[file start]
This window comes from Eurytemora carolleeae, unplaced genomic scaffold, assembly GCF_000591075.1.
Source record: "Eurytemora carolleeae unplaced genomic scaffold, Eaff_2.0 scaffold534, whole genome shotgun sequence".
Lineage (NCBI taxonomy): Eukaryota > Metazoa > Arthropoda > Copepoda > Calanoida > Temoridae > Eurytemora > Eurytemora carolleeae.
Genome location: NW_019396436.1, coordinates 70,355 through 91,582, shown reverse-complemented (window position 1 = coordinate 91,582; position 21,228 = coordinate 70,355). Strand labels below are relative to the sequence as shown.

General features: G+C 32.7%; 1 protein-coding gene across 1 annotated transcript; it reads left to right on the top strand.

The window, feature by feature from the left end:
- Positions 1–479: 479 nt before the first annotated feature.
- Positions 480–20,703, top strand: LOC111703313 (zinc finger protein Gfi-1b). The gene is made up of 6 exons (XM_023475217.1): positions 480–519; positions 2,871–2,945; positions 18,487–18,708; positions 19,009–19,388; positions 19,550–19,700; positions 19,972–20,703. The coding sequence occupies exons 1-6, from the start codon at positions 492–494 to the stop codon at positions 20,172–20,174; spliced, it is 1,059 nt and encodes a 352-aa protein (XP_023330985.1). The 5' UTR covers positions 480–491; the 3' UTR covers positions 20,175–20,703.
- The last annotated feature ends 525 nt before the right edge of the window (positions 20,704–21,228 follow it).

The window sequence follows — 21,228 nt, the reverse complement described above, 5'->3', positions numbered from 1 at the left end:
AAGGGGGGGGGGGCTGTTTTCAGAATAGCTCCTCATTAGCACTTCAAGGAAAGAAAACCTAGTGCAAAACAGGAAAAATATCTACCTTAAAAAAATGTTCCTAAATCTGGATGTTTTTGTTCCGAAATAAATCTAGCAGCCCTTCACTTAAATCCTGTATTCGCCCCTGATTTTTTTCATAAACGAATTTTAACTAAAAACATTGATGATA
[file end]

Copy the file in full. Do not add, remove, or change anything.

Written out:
This window comes from Eurytemora carolleeae, unplaced genomic scaffold, assembly GCF_000591075.1.
Source record: "Eurytemora carolleeae unplaced genomic scaffold, Eaff_2.0 scaffold534, whole genome shotgun sequence".
Lineage (NCBI taxonomy): Eukaryota > Metazoa > Arthropoda > Copepoda > Calanoida > Temoridae > Eurytemora > Eurytemora carolleeae.
Genome location: NW_019396436.1, coordinates 70,355 through 91,582, shown reverse-complemented (window position 1 = coordinate 91,582; position 21,228 = coordinate 70,355). Strand labels below are relative to the sequence as shown.

General features: G+C 32.7%; 1 protein-coding gene across 1 annotated transcript; it reads left to right on the top strand.

The window, feature by feature from the left end:
- Positions 1–479: 479 nt before the first annotated feature.
- Positions 480–20,703, top strand: LOC111703313 (zinc finger protein Gfi-1b). The gene is made up of 6 exons (XM_023475217.1): positions 480–519; positions 2,871–2,945; positions 18,487–18,708; positions 19,009–19,388; positions 19,550–19,700; positions 19,972–20,703. The coding sequence occupies exons 1-6, from the start codon at positions 492–494 to the stop codon at positions 20,172–20,174; spliced, it is 1,059 nt and encodes a 352-aa protein (XP_023330985.1). The 5' UTR covers positions 480–491; the 3' UTR covers positions 20,175–20,703.
- The last annotated feature ends 525 nt before the right edge of the window (positions 20,704–21,228 follow it).

The window sequence follows — 21,228 nt, the reverse complement described above, 5'->3', positions numbered from 1 at the left end:
AAGGGGGGGGGGGCTGTTTTCAGAATAGCTCCTCATTAGCACTTCAAGGAAAGAAAACCTAGTGCAAAACAGGAAAAATATCTACCTTAAAAAAATGTTCCTAAATCTGGATGTTTTTGTTCCGAAATAAATCTAGCAGCCCTTCACTTAAATCCTGTATTCGCCCCTGATTTTTTTCATAAACGAATTTTAACTAAAAACATTGATGATA